Best wishes,
      Leslie

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    2. Thank you so much Leslie. I have purchased the first edition of your book and I am looking forward to your second edition of your book and will purchase that also.
      I find it helpful to be able to look up via the disease or condition (rather than by herb) and have a protocol of herb (or combined herbs) and quantities to treat that condition. I really appreciate your information and the time you've taken to help out and reply.
      Best wishes,
      Thomas

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  8. You are most welcome and thank you again!

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  9. Hi Leslie

    I am writing to thank you for the wonderful information you have provided through your website, and for the books. The wide number of different phytochemicals in those Amazon species is amazing, which I guess explains how useful and important those species are to us human folk.

    I have had a number of personal health crises over the last 20 years. And the plants readily available worldwide as a result of your work have been indispensible for my recovery. Two in particular have been incredibly helpful for my health and well-being - mullaca and simarouba.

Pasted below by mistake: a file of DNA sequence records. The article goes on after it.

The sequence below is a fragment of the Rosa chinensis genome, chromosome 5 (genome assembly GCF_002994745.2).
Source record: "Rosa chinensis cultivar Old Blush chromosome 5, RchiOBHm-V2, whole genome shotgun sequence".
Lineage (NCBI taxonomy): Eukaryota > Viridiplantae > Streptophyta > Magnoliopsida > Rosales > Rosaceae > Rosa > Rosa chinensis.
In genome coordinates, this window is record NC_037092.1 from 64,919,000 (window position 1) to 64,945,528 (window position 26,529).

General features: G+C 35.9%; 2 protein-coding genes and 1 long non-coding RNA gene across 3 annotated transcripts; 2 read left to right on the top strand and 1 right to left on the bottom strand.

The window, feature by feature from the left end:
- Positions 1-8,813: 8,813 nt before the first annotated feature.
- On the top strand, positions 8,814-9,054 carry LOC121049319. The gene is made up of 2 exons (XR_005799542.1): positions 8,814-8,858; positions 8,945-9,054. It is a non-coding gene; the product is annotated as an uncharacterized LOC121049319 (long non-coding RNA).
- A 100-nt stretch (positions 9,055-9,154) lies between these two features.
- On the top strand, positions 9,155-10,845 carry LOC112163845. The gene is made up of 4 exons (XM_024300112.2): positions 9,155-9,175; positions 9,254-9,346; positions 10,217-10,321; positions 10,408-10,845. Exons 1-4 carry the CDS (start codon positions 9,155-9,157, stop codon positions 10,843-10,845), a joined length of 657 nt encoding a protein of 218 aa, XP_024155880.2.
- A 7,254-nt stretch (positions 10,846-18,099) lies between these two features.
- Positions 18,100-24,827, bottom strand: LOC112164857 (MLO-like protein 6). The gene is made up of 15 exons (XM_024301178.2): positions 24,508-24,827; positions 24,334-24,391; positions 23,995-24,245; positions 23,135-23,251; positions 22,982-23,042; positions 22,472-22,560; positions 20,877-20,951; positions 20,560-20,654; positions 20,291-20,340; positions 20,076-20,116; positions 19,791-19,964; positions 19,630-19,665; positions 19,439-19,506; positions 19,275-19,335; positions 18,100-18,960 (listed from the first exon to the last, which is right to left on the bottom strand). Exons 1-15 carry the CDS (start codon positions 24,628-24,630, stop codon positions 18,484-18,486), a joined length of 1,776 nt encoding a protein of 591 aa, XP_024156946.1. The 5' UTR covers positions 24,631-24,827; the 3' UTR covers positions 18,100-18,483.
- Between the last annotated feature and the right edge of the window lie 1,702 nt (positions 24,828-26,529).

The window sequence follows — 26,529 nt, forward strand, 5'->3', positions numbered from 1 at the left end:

In Australia I am amazed how species closely related to physalis angulata have taken off commercially. For example physalis Peruvians is sold as the Inca Berry in most health food shops and some supermarkets.

    But my main health benefits have been from using simarouba glauca powder as a decoction. Drinking the tea for two weeks twice a year is a regular habit, with most benefit forw taken in spring as the weather heats up in Queensland. As a result my mind and body feel rejuvenated, my body loses 5 to 10 kg. It's unfortunate that worldwide supply of this wonderful herb is uncertain, especially given the fires in the Amazon in recent months and the trade wars focussing on the USA.

    If you don'tnt mind, I have a few questions.

    In your opinion, are S glauca and S amara interchangeable as herbs? Suppliers use both, and I notice subtle differences that could be attributable to either the species used, the age of the batch, or how the batch was prepared.

    Second question. Are you aware that Simarouba was once on the British Pharmacopeia? General Practitioners of Australia had an active link on their website:
    http://www.gp.org.au/London_Pharmacopoeia_1791.html